WATERLOO, Iowa --- It's a kind of Old Home --- or more precisely, Old-Tractor --- Week for Deere & Co., whose inaugural Fall Fest Thursday through Saturday will throw highlight on generations of tractors that were assembled in Waterloo.
Collectors and aficionados of old Deere equipment will park their restored prized pieces on the burgeoning campus of Cedar Valley TechWorks, to be studied, admired and discussed among the thousands of people who are expected to tramp across the grounds over the three days.
The event's site will be familiar ground for the old machines, said Terry Johnston, TechWorks' marketing and facilities manager, who plans to have two of his vintage machines --- a 1935B and a 1972 4020 --- on display.
"For most of these tractors, you're kind of bringing them home, especially the older tractors from the '20s to the '60s, when they were all made in downtown Waterloo," Johnston said. "Of course, you always take pride in your tractor, no matter the condition; they're near and dear to the people who collect them."
Even casual Deere tractor fans will find some fascination in the old green machines, Johnston said.
"For many, it brings back a lot of memories," he said. "As a collector, you get a lot of satisfaction showing your equipment. It gives people a chance for them to look them over and appreciate them."
Fall Fest will focus on Deere products --- particularly the "New Generation" tractors --- and memorabilia produced from the end of the Two Cylinder era in the early 1960s to the present.
A half-century of New Generation tractors is worth noting with this type of celebration, said Thad Nevitt, factory manager of Deere's Waterloo Works.
"These tractors changed the industry in the early 1960s with their advanced designs and technology," Nevitt said. "Industry-leading technology and manufacturing are key attributes that are still core to our business strategy today."
TechWorks, which is taking shape in and around two six-story buildings that were part of Deere's former Westfield Avenue site, provides an appropriate site of the first Fall Fest, Nevitt added.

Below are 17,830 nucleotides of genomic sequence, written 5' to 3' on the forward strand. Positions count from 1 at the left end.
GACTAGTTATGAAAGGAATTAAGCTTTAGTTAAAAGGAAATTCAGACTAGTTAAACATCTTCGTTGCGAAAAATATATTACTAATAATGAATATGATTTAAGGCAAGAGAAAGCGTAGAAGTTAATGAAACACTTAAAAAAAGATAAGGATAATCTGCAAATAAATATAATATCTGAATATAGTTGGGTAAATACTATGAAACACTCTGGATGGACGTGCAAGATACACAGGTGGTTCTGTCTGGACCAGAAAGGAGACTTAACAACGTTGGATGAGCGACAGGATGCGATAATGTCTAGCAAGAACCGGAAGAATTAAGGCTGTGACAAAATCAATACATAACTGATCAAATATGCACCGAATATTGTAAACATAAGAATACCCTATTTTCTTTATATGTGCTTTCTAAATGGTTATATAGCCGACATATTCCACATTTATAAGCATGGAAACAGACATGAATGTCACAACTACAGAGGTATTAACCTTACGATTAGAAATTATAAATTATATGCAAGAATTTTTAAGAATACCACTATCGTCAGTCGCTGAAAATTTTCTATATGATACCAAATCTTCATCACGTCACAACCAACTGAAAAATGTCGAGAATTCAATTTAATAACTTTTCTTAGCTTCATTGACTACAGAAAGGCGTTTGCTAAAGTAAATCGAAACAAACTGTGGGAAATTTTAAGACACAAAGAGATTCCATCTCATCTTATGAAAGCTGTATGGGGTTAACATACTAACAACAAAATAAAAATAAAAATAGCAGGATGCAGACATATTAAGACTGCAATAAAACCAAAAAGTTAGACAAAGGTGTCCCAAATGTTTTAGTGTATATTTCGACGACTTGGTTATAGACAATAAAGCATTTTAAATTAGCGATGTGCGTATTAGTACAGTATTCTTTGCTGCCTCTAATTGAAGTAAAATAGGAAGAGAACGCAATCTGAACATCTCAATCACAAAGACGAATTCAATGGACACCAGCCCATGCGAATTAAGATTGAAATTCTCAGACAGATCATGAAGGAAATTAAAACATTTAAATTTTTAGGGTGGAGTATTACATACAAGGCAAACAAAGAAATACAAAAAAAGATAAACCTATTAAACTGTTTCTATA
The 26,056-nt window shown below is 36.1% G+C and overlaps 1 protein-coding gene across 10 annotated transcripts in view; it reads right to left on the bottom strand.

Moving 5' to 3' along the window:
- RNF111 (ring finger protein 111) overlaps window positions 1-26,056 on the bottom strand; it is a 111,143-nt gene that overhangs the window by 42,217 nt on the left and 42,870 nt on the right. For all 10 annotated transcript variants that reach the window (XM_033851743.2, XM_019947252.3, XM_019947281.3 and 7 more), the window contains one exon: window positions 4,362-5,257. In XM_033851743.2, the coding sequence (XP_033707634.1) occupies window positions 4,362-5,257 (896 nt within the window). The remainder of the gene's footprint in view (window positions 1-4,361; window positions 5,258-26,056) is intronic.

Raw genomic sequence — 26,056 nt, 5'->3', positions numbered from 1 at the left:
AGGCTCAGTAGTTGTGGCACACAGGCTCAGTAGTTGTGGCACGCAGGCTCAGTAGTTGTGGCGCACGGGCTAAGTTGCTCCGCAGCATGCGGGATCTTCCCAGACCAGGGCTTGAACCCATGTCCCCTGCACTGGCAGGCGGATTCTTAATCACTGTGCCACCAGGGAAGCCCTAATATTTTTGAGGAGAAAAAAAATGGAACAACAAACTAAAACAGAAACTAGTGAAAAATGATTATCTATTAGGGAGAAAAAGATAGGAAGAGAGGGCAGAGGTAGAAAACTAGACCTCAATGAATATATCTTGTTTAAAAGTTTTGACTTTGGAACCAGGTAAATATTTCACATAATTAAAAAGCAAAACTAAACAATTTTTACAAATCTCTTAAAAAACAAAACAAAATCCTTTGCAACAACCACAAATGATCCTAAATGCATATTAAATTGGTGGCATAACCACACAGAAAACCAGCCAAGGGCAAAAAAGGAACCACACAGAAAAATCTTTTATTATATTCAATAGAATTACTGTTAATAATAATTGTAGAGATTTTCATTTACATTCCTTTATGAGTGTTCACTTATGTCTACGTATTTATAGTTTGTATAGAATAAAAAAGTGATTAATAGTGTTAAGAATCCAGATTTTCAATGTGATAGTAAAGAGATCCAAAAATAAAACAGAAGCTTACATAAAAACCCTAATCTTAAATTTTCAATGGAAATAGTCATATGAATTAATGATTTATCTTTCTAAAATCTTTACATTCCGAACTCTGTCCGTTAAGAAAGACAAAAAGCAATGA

"TechWorks is an important asset in the community, and we are working closely with them on this event," he said. "In addition, tours will be given of the TechWorks on Saturday. We want the John Deere Fall Fest to promote ag tourism and economic development in our community."
The campus' first working tenant --- the University of Northern Iowa's National Ag-Based Lubricants Center --- has been in place in Tech 1, one of the two former manufacturing plants donated by Deere & Co., since early in the year.
It's a natural fit in giving TechWorks a large boost, plenty of exposure and more than a modicum of legitimacy, said Cary Darrah, general manager of TechWorks.
"I don't think you can think about agriculture and not think about John Deere," Darrah said.
The Fall Fest also will serve as "the premier introduction" of an AgriTech Exhibition Center --- scheduled to open in about a year --- that will showcase technology's past, present and future effects on agriculture, Johnston said.
The Fall Fest also will serve as a helpful launching pad for the nascent TechWorks, Johnston said.
"It's beneficial in many ways," he said. "Firstly, there's overall exposure. Being able to be the co-host or host, if you will, of the John Deere event, certainly gets the name in front of as many people as we've been able to do with our advertising, and being able to co-market has exposed TechWorks to a lot of people who weren't otherwise aware of it."
Organizers expect a large turnout for the event, highlights of which include a tractor parade from TechWorks to the John Deere tractor and cab assembly site; tours of the tractor assembly plant and the TechWorks site, where Deere tractors were first assembled in Waterloo; a meet-and-greet with engineers who designed classic tractors; a tractor and equipment auction outside; and a memorabilia auction inside Tech 1.
"A lot of these folks are Deere enthusiasts, and they're interested to know these are old Deere buildings and that something good will be located there," Johnston said. "From that standpoint alone, it's good exposure."
Fall Fest will be a microcosm of TechWorks' key goal --- combining past, present and future of the region's agriculture heritage, Johnston said.
"We're going to have a lot of people here and a good number of exhibitors and attendees and, hopefully, we'll be exposed to a good number of people and show our campus to collectors, enthusiasts, the public," he said. "This is a great opportunity to tie our campus together with this event and the region."